Like (1)
    Follow
    Share
  • Abbi
    10/05/2017
    ···

    Sorry but yes police need a warrant to get your data. Gerrymandering is a threat to democracy, and if you have a store that caters to the public sorry but you have to serve the public. You can be upfront about being uncomfortable making the cake they will have to decide whether or not they are comfortable buying from you cause in the end they found another cake maker but what if there was none? It's like when pharmacies could refuse an order for birth control if they were the only pharmacy that woman was forced to live with their stupid beliefs. Even if she needed it to control ovarian cysts.

    Like (1)
    Follow
    Share
  • L0u15e.N032L
    10/06/2017
    ···

    Stop being partisan Supreme Court. We need reasonableness and compromises. Keep your religion out as the Constitution dictates. Separation of Church and State.

    Like (1)
    Follow
    Share
  • Tinamarie
    10/05/2017
    ···

    Welp, let's get to work! #united

    Like
    Follow
    Share
  • Loretta
    10/05/2017
    ···

    It's very telling that the only "sin" they are concerned with is homosexuality. Why not divorce? Why not cohabitation? Why not have confessionals outside of shops?.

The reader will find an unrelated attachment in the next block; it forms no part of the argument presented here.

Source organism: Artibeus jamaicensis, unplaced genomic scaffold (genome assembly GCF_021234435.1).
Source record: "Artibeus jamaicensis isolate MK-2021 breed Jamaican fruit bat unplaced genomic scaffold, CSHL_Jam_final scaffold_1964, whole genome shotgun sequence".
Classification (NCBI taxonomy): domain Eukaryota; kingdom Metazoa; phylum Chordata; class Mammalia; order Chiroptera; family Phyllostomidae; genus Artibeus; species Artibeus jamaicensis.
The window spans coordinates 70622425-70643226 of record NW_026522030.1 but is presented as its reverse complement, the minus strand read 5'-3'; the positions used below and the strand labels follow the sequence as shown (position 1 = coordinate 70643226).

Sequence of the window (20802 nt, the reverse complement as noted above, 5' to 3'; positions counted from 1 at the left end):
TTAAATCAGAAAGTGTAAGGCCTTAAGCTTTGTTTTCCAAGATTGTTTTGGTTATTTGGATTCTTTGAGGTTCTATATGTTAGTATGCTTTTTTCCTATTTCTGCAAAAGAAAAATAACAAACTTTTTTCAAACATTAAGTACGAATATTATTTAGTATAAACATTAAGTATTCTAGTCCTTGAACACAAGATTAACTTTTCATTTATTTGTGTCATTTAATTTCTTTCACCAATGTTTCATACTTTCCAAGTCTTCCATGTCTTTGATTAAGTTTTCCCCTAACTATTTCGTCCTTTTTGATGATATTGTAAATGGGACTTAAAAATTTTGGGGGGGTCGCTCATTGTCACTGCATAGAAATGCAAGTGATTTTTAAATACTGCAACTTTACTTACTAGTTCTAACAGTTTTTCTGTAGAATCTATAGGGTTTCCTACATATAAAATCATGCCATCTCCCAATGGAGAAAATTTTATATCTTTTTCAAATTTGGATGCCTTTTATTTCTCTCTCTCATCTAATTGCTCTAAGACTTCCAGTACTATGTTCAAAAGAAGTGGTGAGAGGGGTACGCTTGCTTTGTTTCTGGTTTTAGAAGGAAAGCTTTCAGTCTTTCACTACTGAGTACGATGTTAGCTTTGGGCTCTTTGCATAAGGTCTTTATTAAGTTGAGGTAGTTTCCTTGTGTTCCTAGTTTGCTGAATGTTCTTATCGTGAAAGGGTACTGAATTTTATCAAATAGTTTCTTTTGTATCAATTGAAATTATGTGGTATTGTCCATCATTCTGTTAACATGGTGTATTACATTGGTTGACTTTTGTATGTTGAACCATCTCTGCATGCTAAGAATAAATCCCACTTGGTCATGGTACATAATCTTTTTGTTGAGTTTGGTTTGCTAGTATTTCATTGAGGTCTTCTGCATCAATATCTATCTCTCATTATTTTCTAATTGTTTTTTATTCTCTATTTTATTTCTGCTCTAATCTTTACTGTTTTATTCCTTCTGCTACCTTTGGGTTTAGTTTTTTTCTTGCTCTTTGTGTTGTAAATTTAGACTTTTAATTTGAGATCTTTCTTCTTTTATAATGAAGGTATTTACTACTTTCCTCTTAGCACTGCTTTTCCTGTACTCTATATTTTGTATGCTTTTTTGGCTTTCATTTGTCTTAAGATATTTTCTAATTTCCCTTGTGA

Like
    Follow
    Share
  • Vanessa
    10/05/2017
    ···

    We are fortunate our Supreme Court is so Intelligent. They will discuss the law and make the right decisions, (without the influence of party politics and a tweeting reality star.)

    Like
    Follow
    Share
  • Kathy
    10/05/2017
    ···

    Gerrymandering is absolutely illegal and should be done by either Party. But let be real clear the Republican Party knows that the less people vote the better the outcome for them. Gerrymandering is ice on the cake to insure they keep control of Congress. They are so full of BS, they know the don't win on their ideas. We have Citizens United thanks to the Supreme Court. Yet now some of the Justices want to say they shouldn't get into politics. To bad that wasn't what those on the bench in 2000 felted.

    Like
    Follow
    Share